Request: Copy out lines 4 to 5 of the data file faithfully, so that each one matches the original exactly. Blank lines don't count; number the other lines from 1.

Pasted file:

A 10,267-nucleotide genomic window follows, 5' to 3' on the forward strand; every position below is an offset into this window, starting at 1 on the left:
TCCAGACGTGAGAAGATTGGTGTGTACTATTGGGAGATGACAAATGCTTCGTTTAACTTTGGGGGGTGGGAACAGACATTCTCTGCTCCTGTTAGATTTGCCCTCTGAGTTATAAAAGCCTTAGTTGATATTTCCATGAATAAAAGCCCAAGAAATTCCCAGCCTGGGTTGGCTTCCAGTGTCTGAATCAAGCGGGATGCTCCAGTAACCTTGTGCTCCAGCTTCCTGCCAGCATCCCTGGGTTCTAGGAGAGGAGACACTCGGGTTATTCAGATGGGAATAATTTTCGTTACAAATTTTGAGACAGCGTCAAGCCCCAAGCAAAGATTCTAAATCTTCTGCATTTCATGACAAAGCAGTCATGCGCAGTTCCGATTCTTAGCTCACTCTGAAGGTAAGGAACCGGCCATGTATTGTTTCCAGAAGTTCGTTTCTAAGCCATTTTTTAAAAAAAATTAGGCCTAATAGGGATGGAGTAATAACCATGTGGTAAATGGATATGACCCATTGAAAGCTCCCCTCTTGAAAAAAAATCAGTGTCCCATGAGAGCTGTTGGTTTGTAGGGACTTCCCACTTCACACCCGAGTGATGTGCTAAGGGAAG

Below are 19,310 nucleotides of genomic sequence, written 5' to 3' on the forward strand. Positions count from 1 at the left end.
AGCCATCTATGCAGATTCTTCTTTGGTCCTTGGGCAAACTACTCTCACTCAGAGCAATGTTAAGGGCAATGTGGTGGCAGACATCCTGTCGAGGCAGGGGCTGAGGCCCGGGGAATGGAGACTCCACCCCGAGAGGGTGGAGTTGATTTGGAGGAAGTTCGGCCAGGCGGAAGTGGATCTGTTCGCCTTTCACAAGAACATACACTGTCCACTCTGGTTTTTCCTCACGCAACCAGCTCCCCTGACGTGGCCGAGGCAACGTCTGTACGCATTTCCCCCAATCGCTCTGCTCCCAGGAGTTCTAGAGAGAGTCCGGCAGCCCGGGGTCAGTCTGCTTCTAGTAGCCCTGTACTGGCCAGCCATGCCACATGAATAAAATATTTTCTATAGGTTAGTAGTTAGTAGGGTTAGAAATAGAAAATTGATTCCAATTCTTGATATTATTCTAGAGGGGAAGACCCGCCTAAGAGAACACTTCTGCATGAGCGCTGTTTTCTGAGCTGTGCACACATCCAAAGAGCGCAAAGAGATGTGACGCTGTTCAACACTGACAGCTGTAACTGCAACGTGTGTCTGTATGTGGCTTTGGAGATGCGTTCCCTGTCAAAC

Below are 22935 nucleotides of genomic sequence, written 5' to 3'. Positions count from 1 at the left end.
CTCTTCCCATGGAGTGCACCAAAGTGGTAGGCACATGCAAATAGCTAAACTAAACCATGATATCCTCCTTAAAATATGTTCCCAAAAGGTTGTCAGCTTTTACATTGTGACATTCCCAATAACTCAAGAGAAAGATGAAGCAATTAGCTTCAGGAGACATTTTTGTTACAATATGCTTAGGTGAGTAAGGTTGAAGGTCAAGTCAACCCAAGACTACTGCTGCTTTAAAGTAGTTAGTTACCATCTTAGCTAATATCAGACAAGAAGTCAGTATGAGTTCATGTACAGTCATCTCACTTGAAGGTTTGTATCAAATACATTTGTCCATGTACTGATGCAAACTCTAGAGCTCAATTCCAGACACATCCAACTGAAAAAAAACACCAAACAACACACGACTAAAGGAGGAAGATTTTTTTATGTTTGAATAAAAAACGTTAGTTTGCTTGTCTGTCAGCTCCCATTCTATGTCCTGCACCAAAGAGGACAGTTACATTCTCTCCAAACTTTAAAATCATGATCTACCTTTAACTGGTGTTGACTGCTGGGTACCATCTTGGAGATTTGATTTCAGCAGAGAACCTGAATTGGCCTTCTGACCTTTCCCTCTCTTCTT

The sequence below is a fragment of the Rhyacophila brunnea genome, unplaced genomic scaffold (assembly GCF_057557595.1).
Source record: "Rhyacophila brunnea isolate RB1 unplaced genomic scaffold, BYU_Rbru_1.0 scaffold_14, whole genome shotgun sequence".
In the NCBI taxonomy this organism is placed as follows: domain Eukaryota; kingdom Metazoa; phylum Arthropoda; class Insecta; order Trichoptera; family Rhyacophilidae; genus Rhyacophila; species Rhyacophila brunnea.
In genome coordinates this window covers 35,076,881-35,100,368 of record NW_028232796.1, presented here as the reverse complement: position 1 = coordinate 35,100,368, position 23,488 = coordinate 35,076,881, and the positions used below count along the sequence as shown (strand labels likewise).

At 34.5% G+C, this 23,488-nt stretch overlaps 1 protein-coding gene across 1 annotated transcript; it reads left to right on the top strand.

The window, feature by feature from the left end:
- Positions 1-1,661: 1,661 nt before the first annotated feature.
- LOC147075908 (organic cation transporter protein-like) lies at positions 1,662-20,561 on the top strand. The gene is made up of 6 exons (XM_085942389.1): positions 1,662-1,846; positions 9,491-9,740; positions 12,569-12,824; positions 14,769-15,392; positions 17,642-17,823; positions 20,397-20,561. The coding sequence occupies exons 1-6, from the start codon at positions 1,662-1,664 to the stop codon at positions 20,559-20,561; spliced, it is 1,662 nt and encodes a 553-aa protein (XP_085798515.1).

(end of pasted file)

AGCCATCTATGCAGATTCTTCTTTGGTCCTTGGGCAAACTACTCTCACTCAGAGCAATGTTAAGGGCAATGTGGTGGCAGACATCCTGTCGAGGCAGGGGCTGAGGCCCGGGGAATGGAGACTCCACCCCGAGAGGGTGGAGTTGATTTGGAGGAAGTTCGGCCAGGCGGAAGTGGATCTGTTCGCCTTTCACAAGAACATACACTGTCCACTCTGGTTTTTCCTCACGCAACCAGCTCCCCTGACGTGGCCGAGGCAACGTCTGTACGCATTTCCCCCAATCGCTCTGCTCCCAGGAGTTCTAGAGAGAGTCCGGCAGCCCGGGGTCAGTCTGCTTCTAGTAGCCCTGTACTGGCCAGCCATGCCACATGAATAAAATATTTTCTATAGGTTAGTAGTTAGTAGGGTTAGAAATAGAAAATTGATTCCAATTCTTGATATTATTCTAGAGGGGAAGACCCGCCTAAGAGAACACTTCTGCATGAGCGCTGTTTTCTGAGCTGTGCACACATCCAAAGAGCGCAAAGAGATGTGACGCTGTTCAACACTGACAGCTGTAACTGCAACGTGTGTCTGTATGTGGCTTTGGAGATGCGTTCCCTGTCAAAC

Below are 22935 nucleotides of genomic sequence, written 5' to 3'. Positions count from 1 at the left end.